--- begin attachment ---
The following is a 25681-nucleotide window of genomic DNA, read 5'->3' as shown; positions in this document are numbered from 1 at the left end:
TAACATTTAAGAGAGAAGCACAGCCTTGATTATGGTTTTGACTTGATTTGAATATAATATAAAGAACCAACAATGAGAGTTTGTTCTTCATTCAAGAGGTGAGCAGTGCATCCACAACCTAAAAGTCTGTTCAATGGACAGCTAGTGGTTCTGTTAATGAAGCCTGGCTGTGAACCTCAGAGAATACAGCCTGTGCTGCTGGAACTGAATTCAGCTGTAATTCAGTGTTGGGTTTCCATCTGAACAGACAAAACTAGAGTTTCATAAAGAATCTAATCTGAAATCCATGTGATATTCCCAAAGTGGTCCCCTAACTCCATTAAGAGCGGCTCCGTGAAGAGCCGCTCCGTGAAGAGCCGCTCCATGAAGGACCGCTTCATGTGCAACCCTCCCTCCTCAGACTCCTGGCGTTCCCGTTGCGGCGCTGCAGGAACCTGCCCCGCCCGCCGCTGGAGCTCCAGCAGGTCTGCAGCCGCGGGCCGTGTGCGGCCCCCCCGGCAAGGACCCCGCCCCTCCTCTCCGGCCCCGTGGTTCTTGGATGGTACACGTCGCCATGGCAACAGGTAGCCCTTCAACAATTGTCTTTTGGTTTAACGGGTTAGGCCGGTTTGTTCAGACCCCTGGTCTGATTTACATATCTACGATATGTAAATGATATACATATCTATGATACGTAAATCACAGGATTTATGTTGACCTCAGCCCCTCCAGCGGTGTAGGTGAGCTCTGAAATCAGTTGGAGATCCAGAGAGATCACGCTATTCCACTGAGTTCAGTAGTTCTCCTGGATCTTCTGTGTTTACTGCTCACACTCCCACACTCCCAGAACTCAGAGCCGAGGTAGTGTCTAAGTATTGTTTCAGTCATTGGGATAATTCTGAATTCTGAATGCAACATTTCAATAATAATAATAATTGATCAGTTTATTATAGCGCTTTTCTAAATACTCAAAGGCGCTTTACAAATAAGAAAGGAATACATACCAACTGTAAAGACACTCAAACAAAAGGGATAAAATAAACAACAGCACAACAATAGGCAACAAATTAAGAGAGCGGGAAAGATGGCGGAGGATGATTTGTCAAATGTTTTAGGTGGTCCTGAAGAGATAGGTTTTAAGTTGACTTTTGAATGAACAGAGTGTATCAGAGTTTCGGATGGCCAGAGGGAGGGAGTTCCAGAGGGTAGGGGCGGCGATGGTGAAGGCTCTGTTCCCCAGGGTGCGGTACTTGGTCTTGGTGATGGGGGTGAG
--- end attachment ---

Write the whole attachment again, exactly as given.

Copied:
The following is a 25681-nucleotide window of genomic DNA, read 5'->3' as shown; positions in this document are numbered from 1 at the left end:
TAACATTTAAGAGAGAAGCACAGCCTTGATTATGGTTTTGACTTGATTTGAATATAATATAAAGAACCAACAATGAGAGTTTGTTCTTCATTCAAGAGGTGAGCAGTGCATCCACAACCTAAAAGTCTGTTCAATGGACAGCTAGTGGTTCTGTTAATGAAGCCTGGCTGTGAACCTCAGAGAATACAGCCTGTGCTGCTGGAACTGAATTCAGCTGTAATTCAGTGTTGGGTTTCCATCTGAACAGACAAAACTAGAGTTTCATAAAGAATCTAATCTGAAATCCATGTGATATTCCCAAAGTGGTCCCCTAACTCCATTAAGAGCGGCTCCGTGAAGAGCCGCTCCGTGAAGAGCCGCTCCATGAAGGACCGCTTCATGTGCAACCCTCCCTCCTCAGACTCCTGGCGTTCCCGTTGCGGCGCTGCAGGAACCTGCCCCGCCCGCCGCTGGAGCTCCAGCAGGTCTGCAGCCGCGGGCCGTGTGCGGCCCCCCCGGCAAGGACCCCGCCCCTCCTCTCCGGCCCCGTGGTTCTTGGATGGTACACGTCGCCATGGCAACAGGTAGCCCTTCAACAATTGTCTTTTGGTTTAACGGGTTAGGCCGGTTTGTTCAGACCCCTGGTCTGATTTACATATCTACGATATGTAAATGATATACATATCTATGATACGTAAATCACAGGATTTATGTTGACCTCAGCCCCTCCAGCGGTGTAGGTGAGCTCTGAAATCAGTTGGAGATCCAGAGAGATCACGCTATTCCACTGAGTTCAGTAGTTCTCCTGGATCTTCTGTGTTTACTGCTCACACTCCCACACTCCCAGAACTCAGAGCCGAGGTAGTGTCTAAGTATTGTTTCAGTCATTGGGATAATTCTGAATTCTGAATGCAACATTTCAATAATAATAATAATTGATCAGTTTATTATAGCGCTTTTCTAAATACTCAAAGGCGCTTTACAAATAAGAAAGGAATACATACCAACTGTAAAGACACTCAAACAAAAGGGATAAAATAAACAACAGCACAACAATAGGCAACAAATTAAGAGAGCGGGAAAGATGGCGGAGGATGATTTGTCAAATGTTTTAGGTGGTCCTGAAGAGATAGGTTTTAAGTTGACTTTTGAATGAACAGAGTGTATCAGAGTTTCGGATGGCCAGAGGGAGGGAGTTCCAGAGGGTAGGGGCGGCGATGGTGAAGGCTCTGTTCCCCAGGGTGCGGTACTTGGTCTTGGTGATGGGGGTGAG